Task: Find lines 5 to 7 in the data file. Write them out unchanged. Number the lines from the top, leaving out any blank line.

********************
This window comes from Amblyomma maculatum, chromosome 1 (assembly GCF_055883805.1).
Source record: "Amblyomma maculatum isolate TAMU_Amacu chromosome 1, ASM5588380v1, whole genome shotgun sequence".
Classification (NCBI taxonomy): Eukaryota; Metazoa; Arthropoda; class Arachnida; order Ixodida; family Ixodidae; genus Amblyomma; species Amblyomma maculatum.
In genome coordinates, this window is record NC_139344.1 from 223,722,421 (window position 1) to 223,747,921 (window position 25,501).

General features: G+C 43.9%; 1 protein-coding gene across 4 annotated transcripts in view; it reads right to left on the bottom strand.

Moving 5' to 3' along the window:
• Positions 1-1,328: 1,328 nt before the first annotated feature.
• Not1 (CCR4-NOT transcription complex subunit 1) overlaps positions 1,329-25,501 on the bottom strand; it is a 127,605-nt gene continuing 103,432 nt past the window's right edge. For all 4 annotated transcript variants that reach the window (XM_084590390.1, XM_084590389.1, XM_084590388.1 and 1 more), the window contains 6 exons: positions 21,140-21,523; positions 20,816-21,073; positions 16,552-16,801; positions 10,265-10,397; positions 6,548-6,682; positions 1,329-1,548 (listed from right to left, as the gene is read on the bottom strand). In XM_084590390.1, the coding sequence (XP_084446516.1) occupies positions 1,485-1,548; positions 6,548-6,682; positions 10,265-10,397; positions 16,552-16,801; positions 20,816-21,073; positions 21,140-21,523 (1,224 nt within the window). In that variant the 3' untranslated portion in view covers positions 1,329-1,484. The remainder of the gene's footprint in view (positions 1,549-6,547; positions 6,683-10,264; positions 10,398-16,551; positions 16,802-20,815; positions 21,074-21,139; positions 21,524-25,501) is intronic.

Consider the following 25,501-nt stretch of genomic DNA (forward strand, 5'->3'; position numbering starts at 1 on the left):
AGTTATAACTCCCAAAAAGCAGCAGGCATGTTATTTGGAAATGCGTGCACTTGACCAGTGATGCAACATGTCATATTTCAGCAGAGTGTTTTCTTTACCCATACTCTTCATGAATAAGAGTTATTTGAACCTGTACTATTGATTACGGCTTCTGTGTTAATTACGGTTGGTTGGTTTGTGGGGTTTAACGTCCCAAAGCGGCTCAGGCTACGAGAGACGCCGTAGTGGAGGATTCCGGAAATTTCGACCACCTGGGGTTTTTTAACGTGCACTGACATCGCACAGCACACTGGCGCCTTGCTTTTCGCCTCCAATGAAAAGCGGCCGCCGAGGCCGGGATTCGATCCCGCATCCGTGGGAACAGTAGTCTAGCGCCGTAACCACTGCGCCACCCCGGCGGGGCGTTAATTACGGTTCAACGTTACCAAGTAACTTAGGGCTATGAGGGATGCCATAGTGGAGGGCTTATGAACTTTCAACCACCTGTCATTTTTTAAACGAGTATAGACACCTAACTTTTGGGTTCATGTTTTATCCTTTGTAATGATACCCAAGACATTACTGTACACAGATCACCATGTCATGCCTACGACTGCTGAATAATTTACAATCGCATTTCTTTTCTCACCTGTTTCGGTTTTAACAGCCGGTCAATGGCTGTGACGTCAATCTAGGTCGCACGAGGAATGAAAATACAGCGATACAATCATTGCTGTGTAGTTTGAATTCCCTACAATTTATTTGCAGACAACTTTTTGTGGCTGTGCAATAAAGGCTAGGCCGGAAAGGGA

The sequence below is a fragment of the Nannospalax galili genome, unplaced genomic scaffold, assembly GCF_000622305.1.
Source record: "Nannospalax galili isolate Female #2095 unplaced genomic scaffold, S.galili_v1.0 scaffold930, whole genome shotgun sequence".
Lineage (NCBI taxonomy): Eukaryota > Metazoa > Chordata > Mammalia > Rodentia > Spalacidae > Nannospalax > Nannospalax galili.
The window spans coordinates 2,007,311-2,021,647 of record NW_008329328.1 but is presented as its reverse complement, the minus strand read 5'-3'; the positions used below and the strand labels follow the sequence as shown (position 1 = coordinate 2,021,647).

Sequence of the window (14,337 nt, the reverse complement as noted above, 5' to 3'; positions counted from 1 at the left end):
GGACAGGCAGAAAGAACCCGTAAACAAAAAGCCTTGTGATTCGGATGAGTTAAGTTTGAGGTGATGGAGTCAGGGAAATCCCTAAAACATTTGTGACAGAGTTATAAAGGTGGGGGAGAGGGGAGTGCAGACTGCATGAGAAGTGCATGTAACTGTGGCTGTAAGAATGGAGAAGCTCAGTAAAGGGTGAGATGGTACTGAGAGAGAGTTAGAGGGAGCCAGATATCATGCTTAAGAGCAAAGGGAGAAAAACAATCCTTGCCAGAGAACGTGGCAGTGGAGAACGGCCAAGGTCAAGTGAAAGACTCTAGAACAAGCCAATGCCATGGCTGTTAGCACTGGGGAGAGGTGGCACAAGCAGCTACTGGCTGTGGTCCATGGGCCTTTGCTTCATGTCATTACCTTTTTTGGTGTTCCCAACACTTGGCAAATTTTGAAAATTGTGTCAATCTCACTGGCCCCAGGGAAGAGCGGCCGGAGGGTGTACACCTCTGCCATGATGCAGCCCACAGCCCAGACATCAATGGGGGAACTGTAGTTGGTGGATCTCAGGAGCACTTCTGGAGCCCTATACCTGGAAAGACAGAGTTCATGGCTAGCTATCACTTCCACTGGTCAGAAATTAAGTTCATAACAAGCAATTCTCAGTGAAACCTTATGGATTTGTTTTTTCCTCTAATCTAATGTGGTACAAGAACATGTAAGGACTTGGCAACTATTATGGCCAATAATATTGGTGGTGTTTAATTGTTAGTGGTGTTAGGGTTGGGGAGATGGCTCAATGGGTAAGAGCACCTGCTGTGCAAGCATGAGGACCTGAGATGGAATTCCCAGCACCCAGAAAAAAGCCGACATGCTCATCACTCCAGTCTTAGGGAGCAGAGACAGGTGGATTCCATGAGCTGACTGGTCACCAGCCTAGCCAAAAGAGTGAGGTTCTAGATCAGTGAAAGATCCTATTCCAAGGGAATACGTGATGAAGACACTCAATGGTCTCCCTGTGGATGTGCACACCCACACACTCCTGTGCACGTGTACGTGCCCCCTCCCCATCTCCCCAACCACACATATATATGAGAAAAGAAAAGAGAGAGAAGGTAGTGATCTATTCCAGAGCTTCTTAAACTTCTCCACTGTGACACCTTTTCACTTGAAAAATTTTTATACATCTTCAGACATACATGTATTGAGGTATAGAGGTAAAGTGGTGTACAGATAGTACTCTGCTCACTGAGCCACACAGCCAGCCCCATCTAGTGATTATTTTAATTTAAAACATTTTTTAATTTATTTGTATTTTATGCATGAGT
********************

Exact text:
General features: G+C 43.9%; 1 protein-coding gene across 4 annotated transcripts in view; it reads right to left on the bottom strand.

Moving 5' to 3' along the window:
• Positions 1-1,328: 1,328 nt before the first annotated feature.